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Howard Travis v. Eileen Keiper-Knapp

November 8, 2011


The opinion of the court was delivered by: Judge Virginia M. Kendall


Plaintiff Howard Travis sued two paramedics, Eileen Keiper-Knapp and Todd Czarnecki, as well as their employer, the City of Chicago (together "the Defendants"), for violating his constitutional rights during an incident where the paramedics restrained and beat him while taking him to a hospital. The Defendants now move for summary judgment on Travis's 42 U.S.C. § 1983 claims for excessive force and conspiracy, asserting that both claims fail because the paramedics were not acting under color of state law and the conspiracy claim also fails because Travis has no evidence of an agreement between the paramedics to violate his rights. For the foregoing reasons, the Court denies Defendants' motion.


Almost all the facts of this case are undisputed. Travis was injured in a car accident in October 2007 and had surgery on his neck on June 6, 2008. (Pl. 56.1 Resp. ¶ 5.) On June 8, 2008, he was released from the hospital with a neck collar and was taking vicodin to treat his pain. (Id. at ¶¶ 6-7.) That night, he went to a grocery store on the south side of Chicago; once he got there, Travis began to sweat and sat down on a store display. (Id. at ¶¶ 8-9.) The store's manager saw Travis leaning over, sweating profusely, wearing a hospital band and starting to faint. (Id. at ¶¶ 10-11.) The manager, concerned about Travis, called 911 twice. (Id. at ¶¶ 13, 14.) Eventually, Keiper-Knapp and Czarnecki were dispatched to the grocery store, where Travis told them that he was just tired, that there was nothing wrong with him, and that he did not need their help. (Id. at ¶¶ 15-17; Def. 56.1 Resp. ¶ 5.) At that point, the paramedics picked him up by his arms and legs and threw him into a chair. (Pl. 56.1 Resp. ¶ 18.)*fn1 When paramedics took him to the ambulance, he tried to stop them by putting his hands on each side of the ambulance's doors; the paramedics pushed him in anyway and reclined the chair Travis was in, which was painful to him. (Pl. 56.1 Resp. ¶¶ 20-21; Def. 56.1 ¶¶ 7-8.) He screamed at the paramedics to let him out, and began to spit due to irritation from a metal plate in his throat. (Pl. 56.1 Resp. ¶¶ 22, 24.)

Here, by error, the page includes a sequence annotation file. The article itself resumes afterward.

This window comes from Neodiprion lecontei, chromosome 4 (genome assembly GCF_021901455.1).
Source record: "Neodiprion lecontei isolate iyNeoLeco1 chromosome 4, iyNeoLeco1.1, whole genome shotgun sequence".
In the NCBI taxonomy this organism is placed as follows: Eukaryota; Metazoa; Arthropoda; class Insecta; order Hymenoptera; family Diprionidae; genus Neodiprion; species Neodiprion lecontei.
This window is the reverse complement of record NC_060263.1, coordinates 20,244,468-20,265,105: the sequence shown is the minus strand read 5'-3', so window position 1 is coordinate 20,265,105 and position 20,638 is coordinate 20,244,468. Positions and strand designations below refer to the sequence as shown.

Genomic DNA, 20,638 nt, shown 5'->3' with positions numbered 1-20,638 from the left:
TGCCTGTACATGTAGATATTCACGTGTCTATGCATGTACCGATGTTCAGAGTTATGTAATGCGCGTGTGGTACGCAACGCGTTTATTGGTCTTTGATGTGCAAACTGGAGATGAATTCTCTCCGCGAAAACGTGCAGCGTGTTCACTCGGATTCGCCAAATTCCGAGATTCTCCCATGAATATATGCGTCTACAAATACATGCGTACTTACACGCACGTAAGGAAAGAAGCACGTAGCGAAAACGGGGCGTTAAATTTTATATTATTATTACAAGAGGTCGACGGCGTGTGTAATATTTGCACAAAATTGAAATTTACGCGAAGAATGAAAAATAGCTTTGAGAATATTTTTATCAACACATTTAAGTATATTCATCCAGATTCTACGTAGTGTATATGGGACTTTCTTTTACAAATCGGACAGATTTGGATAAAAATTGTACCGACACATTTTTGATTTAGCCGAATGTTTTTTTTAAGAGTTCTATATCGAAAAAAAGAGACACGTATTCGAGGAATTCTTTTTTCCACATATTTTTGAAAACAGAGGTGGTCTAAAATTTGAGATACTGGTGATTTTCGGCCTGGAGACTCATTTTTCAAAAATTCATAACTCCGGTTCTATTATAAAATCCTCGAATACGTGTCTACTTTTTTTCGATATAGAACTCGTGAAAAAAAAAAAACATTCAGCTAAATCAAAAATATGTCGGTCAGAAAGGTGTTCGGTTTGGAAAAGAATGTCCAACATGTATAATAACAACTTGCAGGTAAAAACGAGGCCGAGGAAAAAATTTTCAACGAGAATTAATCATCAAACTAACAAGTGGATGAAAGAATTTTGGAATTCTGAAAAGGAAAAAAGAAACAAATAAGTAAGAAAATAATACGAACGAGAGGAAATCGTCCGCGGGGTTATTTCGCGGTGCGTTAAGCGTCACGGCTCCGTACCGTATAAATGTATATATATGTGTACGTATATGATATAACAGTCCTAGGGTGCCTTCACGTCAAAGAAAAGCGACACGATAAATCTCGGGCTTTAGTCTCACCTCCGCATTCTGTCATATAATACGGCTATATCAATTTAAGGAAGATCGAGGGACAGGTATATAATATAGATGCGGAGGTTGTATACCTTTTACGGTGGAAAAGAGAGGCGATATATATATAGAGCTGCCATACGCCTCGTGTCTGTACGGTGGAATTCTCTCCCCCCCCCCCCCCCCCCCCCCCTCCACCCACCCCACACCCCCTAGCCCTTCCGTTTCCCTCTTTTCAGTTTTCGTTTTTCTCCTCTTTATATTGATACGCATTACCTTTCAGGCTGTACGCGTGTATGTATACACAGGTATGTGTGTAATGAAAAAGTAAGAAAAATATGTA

At that point, Keiper-Knapp attempted to put a surgical mask on Travis to keep him from spitting on her, but Travis pushed it away. (Pl. 56.1 Resp. ¶ 25; Def. 56.1 ¶ 9.) Then someone choked Travis, put him in a headlock, and rammed his head into the wall of the ambulance twenty times, cutting his head. (Pl. 56.1 Resp. ¶¶ 29-30; Def. 56.1 ¶ 10.) The parties dispute what happened next: the Defendants assert that Travis started punching Keiper-Knapp; Travis says he never touched her and has no idea how she sustained any injury. (Pl. 56.1 Resp. ¶ 26.)*fn2 Keiper-Knapp told Czarnecki to stop the ambulance, and Czarnecki stopped it near a fire station. (Pl. 56.1 Resp. ¶¶ 27-28; Def. 56.1 Resp. ¶ 13.) Keiper-Knapp radioed the fire house for help, and a number of firefighters came up to the ambulance after it stopped near the fire station and opened the ambulance's door. (Pl. 56.1 Resp. ¶¶ 30-31.) When Travis tried to get out of the ambulance, a male paramedic twisted his arm and told him "I'll break this mother fucker if you don't stop." (Def. 56.1 Resp. ¶ 15.) One of the firefighters made a racial insult, and then the firefighters and one of the paramedics grabbed Travis and taped him to a stretcher, using so much tape he "looked like a mummy." (Pl. 56.1 Resp. ¶¶ 31, 33, 35; Def. 56.1 Resp. ¶ 16.) Then one of the paramedics began to beat Travis's face and punched him in the stomach. (Pl. 56.1 Resp. ¶¶ 34, 36; Def. 56.1 Resp. ¶ 17.)